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Your next Wi-Fi router could be a light bulb thanks to the new LiFi framework

LiFi could let us ditch the aging antenna covered router

LiFi has been around for quite some time, but it hasn't quite hit the same household name status as WiFi. That may change now that it has an industry standard.

One major milestone for any product is getting it out into the wild and not just into the homes of people building it. That's certainly the same for LiFi, which Apple experimented with all the way back in 2016 for future iPhone models.

While Apple may or may not do anything with LiFi, the industry around it has something to celebrate. On July 12, global LiFi technology firms Fraunhofer HHI and pureLiFi helped usher in the release of IEEE 802.11bb.

With this newly recognized framework, it is a standard that can sit comfortably next to IEEE 802.11 WiFi.

The IEEE 802.11bb standard defines a couple of different things. First, system architectures, and second, physical layer specifications for wireless communication that utilizes light waves instead of radio frequencies.

With this new milestone reached, it means LiFi can use this foundation to help find a better footing for consumer support and widespread adoption.

Nikola Serafimovski, pureLiFi's VP of Standardization, had this to say on the moment:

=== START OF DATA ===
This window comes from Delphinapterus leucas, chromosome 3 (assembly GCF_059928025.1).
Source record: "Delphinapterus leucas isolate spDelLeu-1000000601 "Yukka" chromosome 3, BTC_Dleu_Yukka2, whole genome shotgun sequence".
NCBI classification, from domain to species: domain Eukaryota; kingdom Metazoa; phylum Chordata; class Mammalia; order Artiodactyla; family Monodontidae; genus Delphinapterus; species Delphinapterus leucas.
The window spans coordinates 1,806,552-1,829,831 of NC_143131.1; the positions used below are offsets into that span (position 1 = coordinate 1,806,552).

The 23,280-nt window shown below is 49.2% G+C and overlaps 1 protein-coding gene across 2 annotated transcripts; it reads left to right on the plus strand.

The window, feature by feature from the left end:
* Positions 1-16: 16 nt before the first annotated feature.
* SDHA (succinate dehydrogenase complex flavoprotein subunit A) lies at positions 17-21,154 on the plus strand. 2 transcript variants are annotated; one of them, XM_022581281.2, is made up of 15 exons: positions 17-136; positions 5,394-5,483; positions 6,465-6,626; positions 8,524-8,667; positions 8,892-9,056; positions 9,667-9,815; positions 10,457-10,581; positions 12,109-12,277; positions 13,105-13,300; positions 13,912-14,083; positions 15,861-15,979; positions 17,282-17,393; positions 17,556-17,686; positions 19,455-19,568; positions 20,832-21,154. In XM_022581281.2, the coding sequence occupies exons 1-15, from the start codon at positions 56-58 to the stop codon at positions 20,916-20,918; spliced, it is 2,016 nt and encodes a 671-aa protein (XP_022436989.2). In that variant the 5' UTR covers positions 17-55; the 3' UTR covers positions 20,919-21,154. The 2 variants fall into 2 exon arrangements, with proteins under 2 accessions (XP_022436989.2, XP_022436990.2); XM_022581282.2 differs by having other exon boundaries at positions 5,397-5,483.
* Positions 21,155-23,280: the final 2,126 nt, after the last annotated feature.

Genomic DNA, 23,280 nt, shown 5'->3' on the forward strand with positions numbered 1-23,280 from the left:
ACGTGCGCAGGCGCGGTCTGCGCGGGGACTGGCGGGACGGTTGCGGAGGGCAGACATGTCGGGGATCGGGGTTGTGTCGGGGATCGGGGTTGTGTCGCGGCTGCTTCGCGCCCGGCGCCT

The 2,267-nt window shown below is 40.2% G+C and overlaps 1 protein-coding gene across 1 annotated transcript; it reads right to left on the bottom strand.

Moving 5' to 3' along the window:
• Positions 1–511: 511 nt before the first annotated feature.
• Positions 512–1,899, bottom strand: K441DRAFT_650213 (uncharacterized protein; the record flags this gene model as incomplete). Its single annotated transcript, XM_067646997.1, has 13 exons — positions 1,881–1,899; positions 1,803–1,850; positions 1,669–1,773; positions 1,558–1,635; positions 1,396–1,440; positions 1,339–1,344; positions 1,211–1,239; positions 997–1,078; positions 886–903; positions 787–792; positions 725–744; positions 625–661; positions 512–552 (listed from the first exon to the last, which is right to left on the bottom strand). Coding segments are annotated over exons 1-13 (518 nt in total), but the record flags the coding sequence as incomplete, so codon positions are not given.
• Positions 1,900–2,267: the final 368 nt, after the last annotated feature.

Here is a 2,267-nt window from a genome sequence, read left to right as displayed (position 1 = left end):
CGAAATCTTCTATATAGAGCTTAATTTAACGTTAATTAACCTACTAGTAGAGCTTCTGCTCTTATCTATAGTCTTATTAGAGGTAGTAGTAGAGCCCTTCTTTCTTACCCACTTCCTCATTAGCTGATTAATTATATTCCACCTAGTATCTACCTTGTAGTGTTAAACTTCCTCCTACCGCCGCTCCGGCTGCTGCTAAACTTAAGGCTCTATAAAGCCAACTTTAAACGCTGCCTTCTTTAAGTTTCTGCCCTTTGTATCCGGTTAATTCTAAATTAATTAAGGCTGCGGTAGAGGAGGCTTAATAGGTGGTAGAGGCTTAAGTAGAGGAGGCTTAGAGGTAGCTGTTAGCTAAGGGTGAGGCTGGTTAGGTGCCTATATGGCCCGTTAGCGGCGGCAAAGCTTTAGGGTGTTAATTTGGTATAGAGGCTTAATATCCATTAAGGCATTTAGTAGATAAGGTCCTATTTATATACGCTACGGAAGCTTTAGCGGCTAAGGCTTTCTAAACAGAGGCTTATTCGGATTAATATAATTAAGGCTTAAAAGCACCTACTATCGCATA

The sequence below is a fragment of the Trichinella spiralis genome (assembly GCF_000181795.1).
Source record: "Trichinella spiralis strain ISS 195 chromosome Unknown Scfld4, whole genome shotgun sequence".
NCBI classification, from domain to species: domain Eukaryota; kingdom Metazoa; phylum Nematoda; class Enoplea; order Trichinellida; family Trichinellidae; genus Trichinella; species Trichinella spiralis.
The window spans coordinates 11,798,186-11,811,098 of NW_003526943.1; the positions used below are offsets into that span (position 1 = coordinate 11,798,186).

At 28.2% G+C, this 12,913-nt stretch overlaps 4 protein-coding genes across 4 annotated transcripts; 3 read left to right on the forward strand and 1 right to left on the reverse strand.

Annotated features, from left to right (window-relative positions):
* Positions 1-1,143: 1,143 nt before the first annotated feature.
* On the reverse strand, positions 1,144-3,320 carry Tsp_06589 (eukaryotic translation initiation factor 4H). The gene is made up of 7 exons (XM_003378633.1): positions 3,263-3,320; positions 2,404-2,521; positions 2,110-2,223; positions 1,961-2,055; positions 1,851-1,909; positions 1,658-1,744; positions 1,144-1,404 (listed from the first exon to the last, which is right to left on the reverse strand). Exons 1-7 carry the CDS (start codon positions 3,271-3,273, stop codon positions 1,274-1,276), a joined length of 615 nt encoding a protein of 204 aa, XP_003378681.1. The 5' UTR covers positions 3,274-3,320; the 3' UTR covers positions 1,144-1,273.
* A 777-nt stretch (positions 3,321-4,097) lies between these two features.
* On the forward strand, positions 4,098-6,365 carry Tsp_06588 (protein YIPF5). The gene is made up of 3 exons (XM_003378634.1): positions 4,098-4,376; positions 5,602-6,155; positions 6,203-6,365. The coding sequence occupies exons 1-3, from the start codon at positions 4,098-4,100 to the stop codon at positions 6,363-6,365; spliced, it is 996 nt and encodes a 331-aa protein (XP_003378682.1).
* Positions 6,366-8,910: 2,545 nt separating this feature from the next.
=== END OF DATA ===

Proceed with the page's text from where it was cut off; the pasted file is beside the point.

"The release of the IEEE 802.11bb standard is a significant moment for the wireless communications industry. Through the activity of the 802.11bb task group, LiFi attracted interest from some of the biggest industry players ranging from semiconductor companies to leading mobile phone manufacturers. We worked with these key stakeholders to create a standard that will provide what the industry needs to adopt LiFi at scale. I would like to thank the support of Tuncer Baykas as Vice-Chair, and Volker Jungnickel as technical editor for helping make this process so successful."

LiFi is a wireless technology that relies on light waves, rather than radio frequencies, to transmit data in an area. LiFi is designed to offer up even faster data transmissions, along with even more reliable connections and better security than existing wireless technologies like WiFi.

Both pureLiFi and Fraunhofer HHI have been at the forefront of developing LiFi, including forming an 802.11bb Task Group to help with that effort. These companies believe that with this new standard in place, interoperability between LiFi equipment, and even WiFi options, should be commonplace at some point in the future.